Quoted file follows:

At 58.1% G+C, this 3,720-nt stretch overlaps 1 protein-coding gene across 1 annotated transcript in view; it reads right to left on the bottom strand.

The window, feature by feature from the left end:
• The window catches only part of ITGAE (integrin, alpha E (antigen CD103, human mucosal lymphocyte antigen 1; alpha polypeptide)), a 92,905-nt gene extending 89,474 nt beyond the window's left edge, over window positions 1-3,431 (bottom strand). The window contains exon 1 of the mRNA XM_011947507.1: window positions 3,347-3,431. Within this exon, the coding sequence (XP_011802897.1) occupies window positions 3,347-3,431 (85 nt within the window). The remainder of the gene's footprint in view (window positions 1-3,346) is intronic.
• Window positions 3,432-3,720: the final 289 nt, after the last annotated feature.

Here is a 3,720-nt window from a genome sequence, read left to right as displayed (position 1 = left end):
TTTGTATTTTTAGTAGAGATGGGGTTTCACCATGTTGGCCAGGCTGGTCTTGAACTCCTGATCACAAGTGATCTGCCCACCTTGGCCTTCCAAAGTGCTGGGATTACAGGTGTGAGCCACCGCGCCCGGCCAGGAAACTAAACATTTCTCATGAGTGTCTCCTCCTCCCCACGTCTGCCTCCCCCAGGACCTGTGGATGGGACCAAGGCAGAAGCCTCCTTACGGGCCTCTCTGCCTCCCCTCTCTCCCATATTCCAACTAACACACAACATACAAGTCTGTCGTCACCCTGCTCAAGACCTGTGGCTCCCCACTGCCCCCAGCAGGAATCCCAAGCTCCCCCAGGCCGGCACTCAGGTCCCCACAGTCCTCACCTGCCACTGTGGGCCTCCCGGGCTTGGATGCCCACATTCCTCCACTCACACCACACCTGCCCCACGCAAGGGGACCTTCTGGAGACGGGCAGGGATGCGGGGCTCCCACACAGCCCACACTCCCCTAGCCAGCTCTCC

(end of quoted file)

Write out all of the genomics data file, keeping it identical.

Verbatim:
At 58.1% G+C, this 3,720-nt stretch overlaps 1 protein-coding gene across 1 annotated transcript in view; it reads right to left on the bottom strand.

The window, feature by feature from the left end:
• The window catches only part of ITGAE (integrin, alpha E (antigen CD103, human mucosal lymphocyte antigen 1; alpha polypeptide)), a 92,905-nt gene extending 89,474 nt beyond the window's left edge, over window positions 1-3,431 (bottom strand). The window contains exon 1 of the mRNA XM_011947507.1: window positions 3,347-3,431. Within this exon, the coding sequence (XP_011802897.1) occupies window positions 3,347-3,431 (85 nt within the window). The remainder of the gene's footprint in view (window positions 1-3,346) is intronic.
• Window positions 3,432-3,720: the final 289 nt, after the last annotated feature.

Here is a 3,720-nt window from a genome sequence, read left to right as displayed (position 1 = left end):
TTTGTATTTTTAGTAGAGATGGGGTTTCACCATGTTGGCCAGGCTGGTCTTGAACTCCTGATCACAAGTGATCTGCCCACCTTGGCCTTCCAAAGTGCTGGGATTACAGGTGTGAGCCACCGCGCCCGGCCAGGAAACTAAACATTTCTCATGAGTGTCTCCTCCTCCCCACGTCTGCCTCCCCCAGGACCTGTGGATGGGACCAAGGCAGAAGCCTCCTTACGGGCCTCTCTGCCTCCCCTCTCTCCCATATTCCAACTAACACACAACATACAAGTCTGTCGTCACCCTGCTCAAGACCTGTGGCTCCCCACTGCCCCCAGCAGGAATCCCAAGCTCCCCCAGGCCGGCACTCAGGTCCCCACAGTCCTCACCTGCCACTGTGGGCCTCCCGGGCTTGGATGCCCACATTCCTCCACTCACACCACACCTGCCCCACGCAAGGGGACCTTCTGGAGACGGGCAGGGATGCGGGGCTCCCACACAGCCCACACTCCCCTAGCCAGCTCTCC